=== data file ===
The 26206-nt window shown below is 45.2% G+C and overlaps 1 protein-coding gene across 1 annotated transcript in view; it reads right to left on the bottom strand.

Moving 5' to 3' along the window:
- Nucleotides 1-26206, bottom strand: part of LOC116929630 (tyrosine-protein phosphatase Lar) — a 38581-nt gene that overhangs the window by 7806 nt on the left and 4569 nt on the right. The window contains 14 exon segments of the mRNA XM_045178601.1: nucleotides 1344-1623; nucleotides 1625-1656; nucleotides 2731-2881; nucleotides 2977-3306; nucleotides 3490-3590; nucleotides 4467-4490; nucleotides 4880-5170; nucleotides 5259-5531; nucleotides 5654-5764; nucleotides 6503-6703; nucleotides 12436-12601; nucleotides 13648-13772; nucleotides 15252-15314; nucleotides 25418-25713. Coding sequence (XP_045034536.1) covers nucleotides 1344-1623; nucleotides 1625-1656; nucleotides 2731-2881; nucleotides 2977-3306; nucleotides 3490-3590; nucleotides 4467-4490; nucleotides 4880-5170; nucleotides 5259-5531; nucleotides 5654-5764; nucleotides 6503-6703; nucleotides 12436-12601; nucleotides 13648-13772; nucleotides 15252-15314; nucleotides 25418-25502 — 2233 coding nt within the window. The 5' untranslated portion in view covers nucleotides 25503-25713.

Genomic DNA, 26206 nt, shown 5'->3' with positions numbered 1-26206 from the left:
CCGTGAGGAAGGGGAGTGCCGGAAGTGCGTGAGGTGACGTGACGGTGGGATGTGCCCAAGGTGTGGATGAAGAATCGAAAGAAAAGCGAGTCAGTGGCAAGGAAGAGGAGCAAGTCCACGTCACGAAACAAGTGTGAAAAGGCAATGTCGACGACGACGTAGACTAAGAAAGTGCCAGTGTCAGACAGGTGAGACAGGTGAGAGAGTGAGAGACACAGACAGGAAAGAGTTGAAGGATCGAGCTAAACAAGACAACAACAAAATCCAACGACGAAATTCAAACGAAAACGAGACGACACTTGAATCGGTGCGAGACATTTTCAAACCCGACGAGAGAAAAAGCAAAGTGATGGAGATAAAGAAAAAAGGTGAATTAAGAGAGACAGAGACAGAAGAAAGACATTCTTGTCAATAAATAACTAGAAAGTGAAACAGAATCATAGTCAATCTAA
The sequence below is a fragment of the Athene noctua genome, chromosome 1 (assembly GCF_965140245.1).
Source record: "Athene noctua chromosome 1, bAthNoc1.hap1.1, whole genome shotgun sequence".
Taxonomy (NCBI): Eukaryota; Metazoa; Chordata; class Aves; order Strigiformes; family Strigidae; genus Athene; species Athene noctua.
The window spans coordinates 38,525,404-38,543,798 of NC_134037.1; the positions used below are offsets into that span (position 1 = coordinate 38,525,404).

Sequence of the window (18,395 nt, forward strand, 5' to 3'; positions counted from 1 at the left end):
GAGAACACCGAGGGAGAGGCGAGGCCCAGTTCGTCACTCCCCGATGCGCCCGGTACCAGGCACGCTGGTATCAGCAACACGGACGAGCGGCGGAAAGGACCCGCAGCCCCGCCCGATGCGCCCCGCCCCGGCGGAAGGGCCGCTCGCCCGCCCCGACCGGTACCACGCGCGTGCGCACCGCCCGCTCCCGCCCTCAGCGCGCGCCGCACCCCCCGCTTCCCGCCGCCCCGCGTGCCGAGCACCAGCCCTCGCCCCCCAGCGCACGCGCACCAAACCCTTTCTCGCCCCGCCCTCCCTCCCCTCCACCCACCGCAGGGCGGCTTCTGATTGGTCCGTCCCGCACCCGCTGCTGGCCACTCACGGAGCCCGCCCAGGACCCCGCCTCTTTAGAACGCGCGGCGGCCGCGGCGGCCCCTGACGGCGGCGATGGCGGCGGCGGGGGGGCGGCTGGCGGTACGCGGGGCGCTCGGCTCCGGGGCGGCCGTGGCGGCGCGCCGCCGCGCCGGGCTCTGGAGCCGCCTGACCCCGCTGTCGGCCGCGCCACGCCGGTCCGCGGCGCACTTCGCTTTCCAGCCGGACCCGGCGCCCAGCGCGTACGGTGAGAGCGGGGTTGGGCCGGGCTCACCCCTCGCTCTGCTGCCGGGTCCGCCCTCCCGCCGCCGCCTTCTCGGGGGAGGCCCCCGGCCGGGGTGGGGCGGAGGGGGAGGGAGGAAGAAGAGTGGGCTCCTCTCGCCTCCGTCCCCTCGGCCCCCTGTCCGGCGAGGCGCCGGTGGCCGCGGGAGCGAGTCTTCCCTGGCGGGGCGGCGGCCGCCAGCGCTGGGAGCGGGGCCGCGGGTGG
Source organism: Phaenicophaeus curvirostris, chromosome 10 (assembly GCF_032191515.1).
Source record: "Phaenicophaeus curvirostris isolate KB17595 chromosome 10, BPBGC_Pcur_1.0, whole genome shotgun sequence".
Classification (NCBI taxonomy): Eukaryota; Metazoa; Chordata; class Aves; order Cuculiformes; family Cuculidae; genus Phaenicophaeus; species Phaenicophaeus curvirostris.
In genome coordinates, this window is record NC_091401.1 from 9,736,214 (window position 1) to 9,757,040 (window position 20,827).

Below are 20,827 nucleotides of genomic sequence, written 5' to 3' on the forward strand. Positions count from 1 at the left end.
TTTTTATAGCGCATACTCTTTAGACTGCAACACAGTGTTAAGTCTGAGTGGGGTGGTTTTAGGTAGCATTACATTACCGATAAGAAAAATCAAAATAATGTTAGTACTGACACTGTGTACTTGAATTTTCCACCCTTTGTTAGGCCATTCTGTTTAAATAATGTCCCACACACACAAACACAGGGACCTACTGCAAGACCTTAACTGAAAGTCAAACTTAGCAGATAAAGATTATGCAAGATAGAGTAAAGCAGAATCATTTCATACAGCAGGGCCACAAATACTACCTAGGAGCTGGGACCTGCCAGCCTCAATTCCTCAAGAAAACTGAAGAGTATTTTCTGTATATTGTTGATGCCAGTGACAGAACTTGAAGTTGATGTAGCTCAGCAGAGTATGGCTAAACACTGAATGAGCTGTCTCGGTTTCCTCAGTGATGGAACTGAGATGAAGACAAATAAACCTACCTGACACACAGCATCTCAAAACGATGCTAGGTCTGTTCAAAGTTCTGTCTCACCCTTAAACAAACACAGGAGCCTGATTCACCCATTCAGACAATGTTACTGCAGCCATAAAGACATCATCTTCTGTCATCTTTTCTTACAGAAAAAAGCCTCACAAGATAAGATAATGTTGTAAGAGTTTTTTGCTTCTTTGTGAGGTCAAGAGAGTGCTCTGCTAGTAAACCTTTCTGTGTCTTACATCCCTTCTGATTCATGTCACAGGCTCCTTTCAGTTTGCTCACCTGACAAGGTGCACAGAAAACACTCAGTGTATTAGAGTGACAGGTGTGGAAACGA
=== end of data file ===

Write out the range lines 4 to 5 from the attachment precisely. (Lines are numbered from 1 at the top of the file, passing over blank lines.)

Genomic DNA, 26206 nt, shown 5'->3' with positions numbered 1-26206 from the left:
CCGTGAGGAAGGGGAGTGCCGGAAGTGCGTGAGGTGACGTGACGGTGGGATGTGCCCAAGGTGTGGATGAAGAATCGAAAGAAAAGCGAGTCAGTGGCAAGGAAGAGGAGCAAGTCCACGTCACGAAACAAGTGTGAAAAGGCAATGTCGACGACGACGTAGACTAAGAAAGTGCCAGTGTCAGACAGGTGAGACAGGTGAGAGAGTGAGAGACACAGACAGGAAAGAGTTGAAGGATCGAGCTAAACAAGACAACAACAAAATCCAACGACGAAATTCAAACGAAAACGAGACGACACTTGAATCGGTGCGAGACATTTTCAAACCCGACGAGAGAAAAAGCAAAGTGATGGAGATAAAGAAAAAAGGTGAATTAAGAGAGACAGAGACAGAAGAAAGACATTCTTGTCAATAAATAACTAGAAAGTGAAACAGAATCATAGTCAATCTAA